In a last few years, science has revealed a lot of information on our different psychological behaviors although uptil now no research or study could reveal how do we make moral judgements. How do we decide what we are doing is right or wrong? A new study has shed some light on this very question.

Experts on neuroethics from Université de Montréal and IRCM have proposed a new approach that could offer insight into the types of intuitive processes that directly influence every moral judgements we make. This proposed approach has been called the “ADC framework”.

According to Dr. Veljko Dubljevic, the ADC approach identifies the kinds of intuitions people use to make moral assessments and this is how it works.  “When making judgements, three criteria are used to determine the right or wrong. We assess the agent (A) by focusing on the character’s virtues and vices; the deed itself (D) by determining what are right and wrong actions; and the consequences (C) by evaluating good or bad outcomes.”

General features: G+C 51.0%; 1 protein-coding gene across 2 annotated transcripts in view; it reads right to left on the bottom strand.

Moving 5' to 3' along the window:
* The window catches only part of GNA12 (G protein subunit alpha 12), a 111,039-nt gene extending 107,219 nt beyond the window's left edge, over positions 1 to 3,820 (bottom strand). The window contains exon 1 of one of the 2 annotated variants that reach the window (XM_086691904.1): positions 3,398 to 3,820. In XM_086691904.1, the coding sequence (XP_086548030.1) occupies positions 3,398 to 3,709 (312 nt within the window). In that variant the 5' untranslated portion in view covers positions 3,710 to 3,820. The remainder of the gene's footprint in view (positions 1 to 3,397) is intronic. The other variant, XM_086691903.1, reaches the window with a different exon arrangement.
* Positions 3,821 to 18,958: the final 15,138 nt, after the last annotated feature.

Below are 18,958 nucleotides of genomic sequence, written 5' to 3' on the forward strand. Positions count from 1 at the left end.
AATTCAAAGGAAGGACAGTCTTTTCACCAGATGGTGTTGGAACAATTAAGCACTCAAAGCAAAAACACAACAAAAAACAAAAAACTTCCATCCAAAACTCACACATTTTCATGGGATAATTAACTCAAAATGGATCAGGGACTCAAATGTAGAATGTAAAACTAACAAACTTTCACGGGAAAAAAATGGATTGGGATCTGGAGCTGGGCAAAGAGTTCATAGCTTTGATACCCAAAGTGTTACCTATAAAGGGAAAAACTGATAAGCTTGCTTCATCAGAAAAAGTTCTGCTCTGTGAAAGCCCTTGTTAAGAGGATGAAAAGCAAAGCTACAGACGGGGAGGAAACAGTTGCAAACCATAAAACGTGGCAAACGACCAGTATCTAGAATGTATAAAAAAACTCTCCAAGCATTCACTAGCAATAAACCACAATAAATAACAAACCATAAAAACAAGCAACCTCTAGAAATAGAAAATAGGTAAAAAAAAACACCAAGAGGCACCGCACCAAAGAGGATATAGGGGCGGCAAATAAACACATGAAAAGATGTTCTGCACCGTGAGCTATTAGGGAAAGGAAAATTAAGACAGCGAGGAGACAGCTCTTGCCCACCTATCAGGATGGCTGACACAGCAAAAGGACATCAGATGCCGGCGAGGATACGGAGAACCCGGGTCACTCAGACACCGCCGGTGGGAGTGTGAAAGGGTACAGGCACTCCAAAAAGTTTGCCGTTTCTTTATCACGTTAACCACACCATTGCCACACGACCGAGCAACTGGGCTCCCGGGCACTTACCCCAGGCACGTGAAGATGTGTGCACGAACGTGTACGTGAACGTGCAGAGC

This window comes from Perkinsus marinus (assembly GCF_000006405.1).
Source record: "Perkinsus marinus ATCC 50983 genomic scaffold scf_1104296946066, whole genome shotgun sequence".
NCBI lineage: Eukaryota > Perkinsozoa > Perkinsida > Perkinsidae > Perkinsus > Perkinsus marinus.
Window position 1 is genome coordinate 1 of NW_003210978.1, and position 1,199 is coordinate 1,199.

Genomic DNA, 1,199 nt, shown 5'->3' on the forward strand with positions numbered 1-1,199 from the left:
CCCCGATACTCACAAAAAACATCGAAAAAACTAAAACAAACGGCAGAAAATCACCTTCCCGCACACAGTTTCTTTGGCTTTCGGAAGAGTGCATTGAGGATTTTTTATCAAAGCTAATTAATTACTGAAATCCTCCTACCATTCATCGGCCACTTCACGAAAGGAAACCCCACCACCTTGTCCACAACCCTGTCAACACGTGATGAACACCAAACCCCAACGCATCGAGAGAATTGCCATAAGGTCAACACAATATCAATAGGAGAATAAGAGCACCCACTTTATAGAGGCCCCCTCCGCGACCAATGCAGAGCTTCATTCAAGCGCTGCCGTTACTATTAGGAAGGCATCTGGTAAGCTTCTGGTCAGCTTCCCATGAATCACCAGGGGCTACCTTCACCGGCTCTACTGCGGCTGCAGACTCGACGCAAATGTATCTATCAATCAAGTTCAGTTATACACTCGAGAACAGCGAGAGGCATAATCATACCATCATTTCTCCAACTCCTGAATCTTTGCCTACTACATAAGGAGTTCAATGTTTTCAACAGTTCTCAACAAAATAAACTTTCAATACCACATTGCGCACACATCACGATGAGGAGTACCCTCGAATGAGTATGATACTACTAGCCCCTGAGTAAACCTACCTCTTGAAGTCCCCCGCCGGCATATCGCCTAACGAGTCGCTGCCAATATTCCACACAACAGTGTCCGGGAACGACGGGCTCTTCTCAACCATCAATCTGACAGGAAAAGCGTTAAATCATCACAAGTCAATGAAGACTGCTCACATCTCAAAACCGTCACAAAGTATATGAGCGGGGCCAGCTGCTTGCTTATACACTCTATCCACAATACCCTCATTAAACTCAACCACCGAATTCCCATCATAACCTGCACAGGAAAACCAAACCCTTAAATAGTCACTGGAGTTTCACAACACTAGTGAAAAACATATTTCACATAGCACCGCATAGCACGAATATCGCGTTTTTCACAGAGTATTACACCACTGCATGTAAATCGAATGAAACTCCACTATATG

The experts elaborate using an example of a case that generated public controversy in Europe and the case has also been a part of important publications concerning human rights. The case was that of a kidnapped child in 2002 in Frankfurt, Germany. A man was arrested on suspicion of the kidnapping. The man was taken into the custody while trying to take the ransom but he constantly denied having any knowledge of the child’s whereabouts maintaining his innocence. Worried for the child’s life, the officers finally threatened to inflict pain by torturing him if the suspect didn’t reveal where he has hidden the child. Afraid of getting tortured, the suspect revealed child to be already dead.

The researchers explain that in this case the agent (A) is considered positive which is the officer seen as a dedicated and sincere person. The deed (D) being the threatening torture is seen as negative thus a wrong action. The consequences (C), however, is uncertain as the suspect was indeed guilty and the child was dead meaning the outcome was neither overwhelmingly good or bad.

Thus the controversy revolved around the uncertainty of the suspect’s guilt and the potential to save the child at the time the decision was made. Now if any of these elements (A,D,C) are changed, judgement will differ.